SSD in 12" PowerBook G4 results

harrymatic

macrumors 6502
Original poster
Dec 30, 2013
331
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United Kingdom
Following bunnspecial's recommendation of an mSATA SSD and 2.5" IDE enclosure, I bought one to try out in my 867 MHz 12" PowerBook G4. Up until now it's been running with the 60GB drive the machine shipped with in 2003, which has been dreadfully slow (too slow to run Leopard well, even with the full 1.12GB memory).

The SSD gave a noticeable increase in performance and made Leopard actually run quite well. Of course this is hardly a fast machine (unlike my PowerMac G4) but at least it runs well enough to use again - especially coupled with Erik's excellent TenFourFox tweaks. The laptop also runs a lot cooler, I very rarely hear the fan come on now whereas before it would be on regularly. The fact that it's silent is really nice. With the decreasing availability of 2.5" IDE hard drives and the ever falling prices of SSDs, this is definitely the way to go for anybody looking to replace or upgrade their PowerBook's hard drive.

One other thing - as OS X Leopard lacks any sort of TRIM functionality - are there any things I should do to maximise the lifespan of the SSD?

In case anybody wants to know, this is the mSATA enclosure that I used.
 

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harrymatic

macrumors 6502
Original poster
Dec 30, 2013
331
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United Kingdom
If that is a beer there on the right, I imagine you probably needed it after dealing with getting inside the 12". :D :D
It was an absolute pain to work on - the palmrest was stuck fast and took about half an hour of prying to come free. Still not as bad as the iBook though :rolleyes:
 

ptdebate

macrumors 6502
Jul 3, 2014
333
4
Dallas, Texas
Kudos to you brother, you've successfully completed the most stressful vintage Mac HDD replacement.

It's often recommend to disable virtual memory if you're running Tiger or earlier on an SSD but perhaps someone with more knowledge can weigh in on whether or not it's necessary in 10.5.8.
 

Surrat

macrumors 6502
Jun 20, 2014
478
168
United States
Start the powerbook in target disk mode, connect it to another mac via firewire. On the other mac running Mavericks or Yosemite with Trim Enabler, run disk utility and select the powerbooks ssd. Run repair disk on it, and that should trigger the trim function.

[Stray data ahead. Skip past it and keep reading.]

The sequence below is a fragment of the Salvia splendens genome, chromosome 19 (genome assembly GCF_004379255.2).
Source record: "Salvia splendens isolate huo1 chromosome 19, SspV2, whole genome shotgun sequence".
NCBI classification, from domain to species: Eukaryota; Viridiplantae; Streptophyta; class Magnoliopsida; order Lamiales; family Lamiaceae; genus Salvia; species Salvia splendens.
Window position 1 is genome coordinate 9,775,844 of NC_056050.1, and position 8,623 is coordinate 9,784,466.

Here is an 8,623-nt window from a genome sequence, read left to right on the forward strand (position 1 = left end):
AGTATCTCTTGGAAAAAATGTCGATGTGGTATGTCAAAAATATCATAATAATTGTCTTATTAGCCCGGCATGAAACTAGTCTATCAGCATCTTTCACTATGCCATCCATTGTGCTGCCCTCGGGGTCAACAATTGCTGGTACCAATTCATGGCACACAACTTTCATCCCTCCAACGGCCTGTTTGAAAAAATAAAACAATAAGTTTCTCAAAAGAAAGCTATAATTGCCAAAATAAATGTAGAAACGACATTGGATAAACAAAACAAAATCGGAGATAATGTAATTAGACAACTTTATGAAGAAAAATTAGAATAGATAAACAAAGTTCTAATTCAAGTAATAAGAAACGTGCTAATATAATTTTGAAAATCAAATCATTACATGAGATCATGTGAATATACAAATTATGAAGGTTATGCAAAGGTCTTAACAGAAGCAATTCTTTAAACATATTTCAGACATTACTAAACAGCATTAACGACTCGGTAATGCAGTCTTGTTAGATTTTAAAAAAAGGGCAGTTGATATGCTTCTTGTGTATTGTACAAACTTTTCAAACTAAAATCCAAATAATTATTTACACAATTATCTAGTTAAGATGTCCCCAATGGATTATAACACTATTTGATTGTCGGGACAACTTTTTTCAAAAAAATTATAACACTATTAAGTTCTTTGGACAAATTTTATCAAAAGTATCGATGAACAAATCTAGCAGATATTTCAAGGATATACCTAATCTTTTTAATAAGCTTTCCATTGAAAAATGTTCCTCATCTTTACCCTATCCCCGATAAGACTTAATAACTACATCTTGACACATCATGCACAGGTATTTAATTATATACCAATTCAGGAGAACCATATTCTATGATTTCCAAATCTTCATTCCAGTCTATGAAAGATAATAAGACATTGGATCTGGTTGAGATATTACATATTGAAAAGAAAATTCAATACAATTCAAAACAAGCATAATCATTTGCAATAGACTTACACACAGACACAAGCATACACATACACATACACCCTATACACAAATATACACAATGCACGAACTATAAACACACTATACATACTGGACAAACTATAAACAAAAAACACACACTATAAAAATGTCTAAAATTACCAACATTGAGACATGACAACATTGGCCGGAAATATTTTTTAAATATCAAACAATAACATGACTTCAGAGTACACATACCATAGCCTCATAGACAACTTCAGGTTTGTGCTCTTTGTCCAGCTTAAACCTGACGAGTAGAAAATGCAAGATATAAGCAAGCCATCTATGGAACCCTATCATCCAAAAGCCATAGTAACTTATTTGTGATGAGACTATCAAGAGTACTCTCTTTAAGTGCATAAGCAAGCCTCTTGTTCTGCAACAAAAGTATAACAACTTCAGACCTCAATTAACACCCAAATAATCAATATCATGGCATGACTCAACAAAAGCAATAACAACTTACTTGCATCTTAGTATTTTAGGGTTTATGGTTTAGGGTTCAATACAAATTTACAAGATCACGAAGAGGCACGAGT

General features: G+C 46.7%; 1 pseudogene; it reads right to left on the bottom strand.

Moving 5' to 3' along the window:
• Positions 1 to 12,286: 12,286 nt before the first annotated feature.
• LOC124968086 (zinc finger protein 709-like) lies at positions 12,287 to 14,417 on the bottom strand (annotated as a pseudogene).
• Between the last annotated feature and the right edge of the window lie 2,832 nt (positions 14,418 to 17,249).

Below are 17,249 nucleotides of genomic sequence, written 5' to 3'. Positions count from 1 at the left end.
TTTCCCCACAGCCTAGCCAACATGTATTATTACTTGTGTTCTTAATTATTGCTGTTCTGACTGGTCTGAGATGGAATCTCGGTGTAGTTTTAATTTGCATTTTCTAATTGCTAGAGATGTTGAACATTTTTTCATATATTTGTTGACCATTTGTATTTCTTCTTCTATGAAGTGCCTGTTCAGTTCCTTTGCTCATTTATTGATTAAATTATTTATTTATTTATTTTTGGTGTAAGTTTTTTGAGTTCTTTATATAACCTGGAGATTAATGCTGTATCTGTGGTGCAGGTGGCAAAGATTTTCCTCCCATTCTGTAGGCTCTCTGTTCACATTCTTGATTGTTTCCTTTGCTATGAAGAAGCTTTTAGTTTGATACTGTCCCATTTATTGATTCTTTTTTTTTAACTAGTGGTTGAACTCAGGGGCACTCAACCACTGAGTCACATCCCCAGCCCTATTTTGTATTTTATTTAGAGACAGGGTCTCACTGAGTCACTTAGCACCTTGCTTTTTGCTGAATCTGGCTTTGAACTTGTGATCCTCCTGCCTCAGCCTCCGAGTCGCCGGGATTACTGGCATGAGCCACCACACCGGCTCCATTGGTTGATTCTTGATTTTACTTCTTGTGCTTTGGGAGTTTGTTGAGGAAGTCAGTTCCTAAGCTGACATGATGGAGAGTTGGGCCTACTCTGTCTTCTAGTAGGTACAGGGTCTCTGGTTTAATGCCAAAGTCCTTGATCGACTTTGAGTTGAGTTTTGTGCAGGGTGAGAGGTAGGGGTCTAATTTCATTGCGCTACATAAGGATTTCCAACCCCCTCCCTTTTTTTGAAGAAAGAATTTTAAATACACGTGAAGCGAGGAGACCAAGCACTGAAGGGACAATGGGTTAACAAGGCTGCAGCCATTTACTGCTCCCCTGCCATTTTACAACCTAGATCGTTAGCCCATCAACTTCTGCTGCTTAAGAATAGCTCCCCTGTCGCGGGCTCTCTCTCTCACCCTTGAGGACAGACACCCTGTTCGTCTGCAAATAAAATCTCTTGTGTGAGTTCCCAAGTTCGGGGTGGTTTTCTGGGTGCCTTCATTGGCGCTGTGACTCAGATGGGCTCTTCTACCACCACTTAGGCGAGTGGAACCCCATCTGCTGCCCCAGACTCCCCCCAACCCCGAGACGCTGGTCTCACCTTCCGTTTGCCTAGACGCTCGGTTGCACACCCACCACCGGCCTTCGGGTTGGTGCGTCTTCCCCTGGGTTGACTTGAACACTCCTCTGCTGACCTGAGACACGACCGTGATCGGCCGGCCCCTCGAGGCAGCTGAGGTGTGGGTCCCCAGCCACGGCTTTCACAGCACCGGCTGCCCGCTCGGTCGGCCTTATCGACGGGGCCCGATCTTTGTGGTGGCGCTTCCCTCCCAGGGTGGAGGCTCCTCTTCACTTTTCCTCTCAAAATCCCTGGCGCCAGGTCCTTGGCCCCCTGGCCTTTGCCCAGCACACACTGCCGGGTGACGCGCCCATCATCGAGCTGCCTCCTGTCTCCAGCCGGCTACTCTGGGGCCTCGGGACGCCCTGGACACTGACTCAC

If it worked, in the disk repair dialog, you will see something like "trimming blocks".

----------

Kudos to you brother, you've successfully completed the most stressful vintage Mac HDD replacement.

It's often recommend to disable virtual memory if you're running Tiger or earlier on an SSD but perhaps someone with more knowledge can weigh in on whether or not it's necessary in 10.5.8.
You should never disable virtual memory, some apps use it even if you have plenty of ram. If its off, those apps can crash.
 

bunnspecial

macrumors 604
May 3, 2014
7,259
4,342
Kentucky
Looks great! It definitely makes a difference in the useability of these little 12" PBs.

BTW, I do every once in a great while go in and "erase free space" using disk utility. This is something of a "nuclear" option and something that WILL shorten the life of the drive, but it effectively resets all of the marked-as-deleted-but-not-deleted files and restores the drive's performance.

Again, I'll stress that I do this very infrequently. I'm guessing once every 6 months would probably be often enough on, and maybe even once a year.
 

weckart

macrumors 603
Nov 7, 2004
5,085
2,391
One other thing - as OS X Leopard lacks any sort of TRIM functionality - are there any things I should do to maximise the lifespan of the SSD?
TRIM does not work on IDE, anyway, so forget about enabling it over FW or USB. It has to be over a SATA connection.

It was an absolute pain to work on - the palmrest was stuck fast and took about half an hour of prying to come free. Still not as bad as the iBook though :rolleyes:
I thought the iBook was much easier overall but YMMV.

Start the powerbook in target disk mode, connect it to another mac via firewire. On the other mac running Mavericks or Yosemite with Trim Enabler, run disk utility and select the powerbooks ssd. Run repair disk on it, and that should trigger the trim function.

You should never disable virtual memory, some apps use it even if you have plenty of ram. If its off, those apps can crash.
Won't work. Same reason S.M.A.R.T. won't. Disk Utility still detects it as an external drive and TRIM wants a SATA connection or it isn't playing.

The only thing you can do is to minimise anything that writes unnecessarily to the HDD. Virtual memory is one example with Surrat's caveat. Spotlight is another. To be honest, by the time your mSATA is showing signs of wear, the price of replacements/upgrades will have fallen as to make it a relatively painless purchase. It is just the hassle of opening up Jony's maintenance-unfriendly designs to do so.
 

harrymatic

macrumors 6502
Original poster
Dec 30, 2013
331
20
United Kingdom
The only thing you can do is to minimise anything that writes unnecessarily to the HDD. Virtual memory is one example with Surrat's caveat. Spotlight is another. To be honest, by the time your mSATA is showing signs of wear, the price of replacements/upgrades will have fallen as to make it a relatively painless purchase. It is just the hassle of opening up Jony's maintenance-unfriendly designs to do so.
Thanks for clearing that up. To be honest - I would imagine that this machine will get retired long before the SSD wears out. It's usable at the moment, but 3 or even 2 years down the road I don't know.
 

poiihy

macrumors 68020
Aug 22, 2014
2,285
52
Most made after 2003 are.
"Most" but not all; especially cheap ones. My ORICO USB 3 enclosure doesn't support SMART. I tried with SMARTUtility after installing the driver but it didn't work.
 

Intell

macrumors P6
Jan 24, 2010
18,900
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Inside
That would be the result of the manufacture using non-standard parts in an attempt to limit cost and inadvertently introduce defects.
 

Blackomen

macrumors newbie